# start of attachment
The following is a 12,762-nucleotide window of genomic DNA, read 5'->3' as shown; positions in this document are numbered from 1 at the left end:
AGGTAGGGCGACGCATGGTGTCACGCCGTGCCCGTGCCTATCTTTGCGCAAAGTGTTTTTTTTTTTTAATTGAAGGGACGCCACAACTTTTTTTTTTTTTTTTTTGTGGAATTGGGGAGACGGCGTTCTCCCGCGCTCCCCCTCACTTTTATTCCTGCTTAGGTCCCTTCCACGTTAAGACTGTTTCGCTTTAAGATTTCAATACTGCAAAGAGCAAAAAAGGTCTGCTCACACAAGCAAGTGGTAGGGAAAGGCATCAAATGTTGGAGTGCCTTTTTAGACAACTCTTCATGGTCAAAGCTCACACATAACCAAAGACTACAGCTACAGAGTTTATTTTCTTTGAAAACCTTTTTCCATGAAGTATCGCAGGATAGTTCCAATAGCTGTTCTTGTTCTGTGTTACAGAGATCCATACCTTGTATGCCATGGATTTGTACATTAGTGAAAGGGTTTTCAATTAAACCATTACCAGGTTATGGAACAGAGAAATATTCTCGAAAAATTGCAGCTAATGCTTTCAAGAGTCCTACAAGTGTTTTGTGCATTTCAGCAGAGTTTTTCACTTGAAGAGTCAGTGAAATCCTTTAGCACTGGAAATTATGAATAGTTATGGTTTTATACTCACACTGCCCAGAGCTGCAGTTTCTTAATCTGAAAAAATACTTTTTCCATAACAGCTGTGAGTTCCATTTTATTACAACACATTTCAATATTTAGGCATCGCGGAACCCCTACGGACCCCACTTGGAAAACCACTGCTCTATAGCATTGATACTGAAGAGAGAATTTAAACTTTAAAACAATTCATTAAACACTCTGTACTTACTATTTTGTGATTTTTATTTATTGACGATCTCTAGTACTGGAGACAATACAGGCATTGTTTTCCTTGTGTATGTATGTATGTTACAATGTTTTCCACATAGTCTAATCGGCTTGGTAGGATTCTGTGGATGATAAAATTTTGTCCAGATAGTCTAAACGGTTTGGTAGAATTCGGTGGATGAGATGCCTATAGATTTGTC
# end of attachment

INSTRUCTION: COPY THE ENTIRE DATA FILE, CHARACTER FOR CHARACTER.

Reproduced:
The following is a 12,762-nucleotide window of genomic DNA, read 5'->3' as shown; positions in this document are numbered from 1 at the left end:
AGGTAGGGCGACGCATGGTGTCACGCCGTGCCCGTGCCTATCTTTGCGCAAAGTGTTTTTTTTTTTTAATTGAAGGGACGCCACAACTTTTTTTTTTTTTTTTTTGTGGAATTGGGGAGACGGCGTTCTCCCGCGCTCCCCCTCACTTTTATTCCTGCTTAGGTCCCTTCCACGTTAAGACTGTTTCGCTTTAAGATTTCAATACTGCAAAGAGCAAAAAAGGTCTGCTCACACAAGCAAGTGGTAGGGAAAGGCATCAAATGTTGGAGTGCCTTTTTAGACAACTCTTCATGGTCAAAGCTCACACATAACCAAAGACTACAGCTACAGAGTTTATTTTCTTTGAAAACCTTTTTCCATGAAGTATCGCAGGATAGTTCCAATAGCTGTTCTTGTTCTGTGTTACAGAGATCCATACCTTGTATGCCATGGATTTGTACATTAGTGAAAGGGTTTTCAATTAAACCATTACCAGGTTATGGAACAGAGAAATATTCTCGAAAAATTGCAGCTAATGCTTTCAAGAGTCCTACAAGTGTTTTGTGCATTTCAGCAGAGTTTTTCACTTGAAGAGTCAGTGAAATCCTTTAGCACTGGAAATTATGAATAGTTATGGTTTTATACTCACACTGCCCAGAGCTGCAGTTTCTTAATCTGAAAAAATACTTTTTCCATAACAGCTGTGAGTTCCATTTTATTACAACACATTTCAATATTTAGGCATCGCGGAACCCCTACGGACCCCACTTGGAAAACCACTGCTCTATAGCATTGATACTGAAGAGAGAATTTAAACTTTAAAACAATTCATTAAACACTCTGTACTTACTATTTTGTGATTTTTATTTATTGACGATCTCTAGTACTGGAGACAATACAGGCATTGTTTTCCTTGTGTATGTATGTATGTTACAATGTTTTCCACATAGTCTAATCGGCTTGGTAGGATTCTGTGGATGATAAAATTTTGTCCAGATAGTCTAAACGGTTTGGTAGAATTCGGTGGATGAGATGCCTATAGATTTGTC